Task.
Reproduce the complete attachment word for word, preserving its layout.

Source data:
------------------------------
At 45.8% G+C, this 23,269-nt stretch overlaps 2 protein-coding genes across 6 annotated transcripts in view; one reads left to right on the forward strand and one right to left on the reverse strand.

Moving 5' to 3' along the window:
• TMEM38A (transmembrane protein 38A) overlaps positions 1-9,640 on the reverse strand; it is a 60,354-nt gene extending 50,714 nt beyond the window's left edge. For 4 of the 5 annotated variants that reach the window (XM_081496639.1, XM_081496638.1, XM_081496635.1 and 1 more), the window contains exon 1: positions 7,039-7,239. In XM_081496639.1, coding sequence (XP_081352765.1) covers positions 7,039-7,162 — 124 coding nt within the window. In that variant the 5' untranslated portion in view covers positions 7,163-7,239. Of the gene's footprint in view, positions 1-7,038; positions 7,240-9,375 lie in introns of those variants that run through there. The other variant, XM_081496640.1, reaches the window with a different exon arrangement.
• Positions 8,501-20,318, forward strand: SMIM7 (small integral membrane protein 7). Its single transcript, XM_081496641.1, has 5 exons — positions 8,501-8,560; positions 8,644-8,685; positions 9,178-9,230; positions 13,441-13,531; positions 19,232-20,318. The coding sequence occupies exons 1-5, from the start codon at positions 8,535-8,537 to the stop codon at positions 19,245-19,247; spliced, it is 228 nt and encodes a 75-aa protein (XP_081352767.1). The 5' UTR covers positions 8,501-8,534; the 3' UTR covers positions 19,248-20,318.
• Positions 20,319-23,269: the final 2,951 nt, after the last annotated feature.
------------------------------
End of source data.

At 45.8% G+C, this 23,269-nt stretch overlaps 2 protein-coding genes across 6 annotated transcripts in view; one reads left to right on the forward strand and one right to left on the reverse strand.

Moving 5' to 3' along the window:
• TMEM38A (transmembrane protein 38A) overlaps positions 1-9,640 on the reverse strand; it is a 60,354-nt gene extending 50,714 nt beyond the window's left edge. For 4 of the 5 annotated variants that reach the window (XM_081496639.1, XM_081496638.1, XM_081496635.1 and 1 more), the window contains exon 1: positions 7,039-7,239. In XM_081496639.1, coding sequence (XP_081352765.1) covers positions 7,039-7,162 — 124 coding nt within the window. In that variant the 5' untranslated portion in view covers positions 7,163-7,239. Of the gene's footprint in view, positions 1-7,038; positions 7,240-9,375 lie in introns of those variants that run through there. The other variant, XM_081496640.1, reaches the window with a different exon arrangement.
• Positions 8,501-20,318, forward strand: SMIM7 (small integral membrane protein 7). Its single transcript, XM_081496641.1, has 5 exons — positions 8,501-8,560; positions 8,644-8,685; positions 9,178-9,230; positions 13,441-13,531; positions 19,232-20,318. The coding sequence occupies exons 1-5, from the start codon at positions 8,535-8,537 to the stop codon at positions 19,245-19,247; spliced, it is 228 nt and encodes a 75-aa protein (XP_081352767.1). The 5' UTR covers positions 8,501-8,534; the 3' UTR covers positions 19,248-20,318.
• Positions 20,319-23,269: the final 2,951 nt, after the last annotated feature.